AGEFI Luxembourg, June 2014
Transfer pricing – the importance of considering intercompany transactions in their entirety
EY’s 2013 global transfer pricing survey, “Navigating the choppy waters of international tax”, leaves very little doubt that companies having important intercompany transactions across various different countries are struggling to meet their heightened obligations in a rapidly changing world. It is likely that the current environment will remain difficult for the next few years and those companies should take some steps to prepare.
Recent OECD developments, such as the BEPS project, the White Paper on Transfer Pricing and the OECD Intangibles Discussion Draft, indicate that Tax Authorities around the Globe will increasingly wish to review transfer pricing based on the totality of intercompany transactions and not simply on a transaction by transaction basis any longer. As a result, soon it will no longer be enough to simply make sure that individual intercompany transactions satisfy a checklist of technical requirements. Tax authorities across the Globe are reporting that they will be taking a holistic view of taxpayers’ intercompany transactions to assess the total profit shifted from their jurisdictions, without specific regard to the individual transactions that caused the shift. Tax authorities are also using non-transfer pricing provisions, such as permanent establishment and general anti-avoidance rules, to supplement their transfer pricing review powers.
In order to mitigate their risks, taxpayers having important intercompany transactions will have to consider the following actions:
- Make sure their systems are up to the challenge of handling transfer pricing processes. Year-end or post-year-end adjustments can create indirect tax exposures. These challenges can be particularly severe if the taxpayer operates in an industry where tangible assets are a significant portion of the value chain. As attention begins to shift to how taxpayers implement and adjust prices, taxpayers in all industries should make sure that they have the people and systems in place to undertake frequent reviews and adjustments to transfer prices in order to eliminate uncertainty of outcomes. The inability to evaluate the system profit and a product-by-product or intangible-by-intangible basis may limit the ability of the taxpayers to assess how profits are currently allocated across the business and leave the taxpayer open to a challenge by the tax authority.
- Consider the perspectives of the rapid-growth markets. In the past, the main considerations in relation to intangibles may have started out from the value given to the intangibles from the developed markets’ position. That issue is in sharper focus than ever, but tax authorities in developing countries may also conclude that intangibles have been developed locally that taxpayers haven’t acknowledged, much less compensated. Only a rigorous and current analysis of functions, risks and intangibles across taxpayers’ organization can assist in uncovering where those risks may lie.
- Risk assessment may need updating. Increasingly detailed documentation requirements at local level, combined with increased scrutiny by tax authorities, will require companies to adjust their approach to documentation globally. Documentation requirements are in place in markets that may never have been on our radar screen in the past. And the requirements in those jurisdictions may be more onerous and individualistic than what taxpayers are accustomed to in mature markets.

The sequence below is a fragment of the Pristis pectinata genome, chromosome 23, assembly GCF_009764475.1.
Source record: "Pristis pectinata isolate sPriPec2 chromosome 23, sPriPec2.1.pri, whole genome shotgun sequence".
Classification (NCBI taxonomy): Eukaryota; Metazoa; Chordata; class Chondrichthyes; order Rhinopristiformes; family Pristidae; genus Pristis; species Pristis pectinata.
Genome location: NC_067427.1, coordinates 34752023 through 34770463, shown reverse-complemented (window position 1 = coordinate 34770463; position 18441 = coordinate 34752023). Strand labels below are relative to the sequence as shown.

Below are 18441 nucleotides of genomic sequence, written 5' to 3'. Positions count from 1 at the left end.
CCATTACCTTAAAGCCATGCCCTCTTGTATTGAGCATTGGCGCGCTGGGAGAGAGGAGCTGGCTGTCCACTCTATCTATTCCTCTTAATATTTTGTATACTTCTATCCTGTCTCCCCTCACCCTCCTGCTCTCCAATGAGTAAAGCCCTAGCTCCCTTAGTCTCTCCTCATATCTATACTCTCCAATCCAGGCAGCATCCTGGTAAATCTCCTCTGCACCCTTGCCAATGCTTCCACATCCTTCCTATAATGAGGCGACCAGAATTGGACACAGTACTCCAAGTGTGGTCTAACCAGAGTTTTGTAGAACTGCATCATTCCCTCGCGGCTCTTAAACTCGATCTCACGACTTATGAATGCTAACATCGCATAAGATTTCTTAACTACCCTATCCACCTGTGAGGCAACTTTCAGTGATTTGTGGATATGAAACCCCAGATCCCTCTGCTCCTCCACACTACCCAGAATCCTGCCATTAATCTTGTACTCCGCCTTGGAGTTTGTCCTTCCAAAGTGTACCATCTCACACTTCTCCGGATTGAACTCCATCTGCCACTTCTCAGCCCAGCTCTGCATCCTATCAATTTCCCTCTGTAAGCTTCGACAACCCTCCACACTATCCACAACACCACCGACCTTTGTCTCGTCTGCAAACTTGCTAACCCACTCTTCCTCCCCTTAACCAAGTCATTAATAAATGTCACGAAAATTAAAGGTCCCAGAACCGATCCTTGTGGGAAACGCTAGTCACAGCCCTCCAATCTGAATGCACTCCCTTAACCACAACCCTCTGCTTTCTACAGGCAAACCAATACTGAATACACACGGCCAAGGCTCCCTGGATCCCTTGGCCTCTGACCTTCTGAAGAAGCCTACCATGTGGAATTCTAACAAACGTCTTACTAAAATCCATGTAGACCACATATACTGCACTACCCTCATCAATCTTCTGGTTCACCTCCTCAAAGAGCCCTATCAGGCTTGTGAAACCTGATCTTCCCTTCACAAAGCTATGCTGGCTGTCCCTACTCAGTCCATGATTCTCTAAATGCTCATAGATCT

Finally, the most important risk that taxpayers may face is not just the risk of additional tax, penalties and interest, but real damage to their company’s overall reputation. Transfer pricing is in the media spotlight and is likely to remain there for some time. Transfer pricing has become a hot topic for journalists, antipoverty and social justice organizations and political leaders around the world who are challenging international tax rules they feel do not fairly deliver the revenue they were intended to capture. Many of the headlines and activist protests, as well as much of the political rhetoric, betray a lack of technical knowledge about how transfer pricing works. But the coverage has created a number of reputation risk challenges for companies looking to reconcile legally compliant tax positions with public perceptions about them. These concerns are magnified when accusations of tax avoidance are amplified by social media. The media has focused its coverage heavily on the mobility of intangible assets which appears to reflect the concern of tax authorities. It also appears to help explain an increase in the percentage of companies predicting intangible property will be their most important area of transfer pricing controversy in the future. Companies will have to struggle with the burdens of complying with an increasingly onerous worldwide regulatory framework. The need to consider how the public at large has come to perceive transfer pricing only makes that task more complex.
Luxembourg-based companies having intragroup transactions across various countries will also have to consider the evolution of transfer pricing rules in order to avoid potential challenges from foreign tax authorities. The government underlined in its program the need to have a comprehensive Transfer Pricing legislation in line with international standards. Hence, additional Transfer Pricing requirements are expected to be introduced in Luxembourg in a near future, thus enhancing its regulatory framework and aligning its TP rules to international standards.
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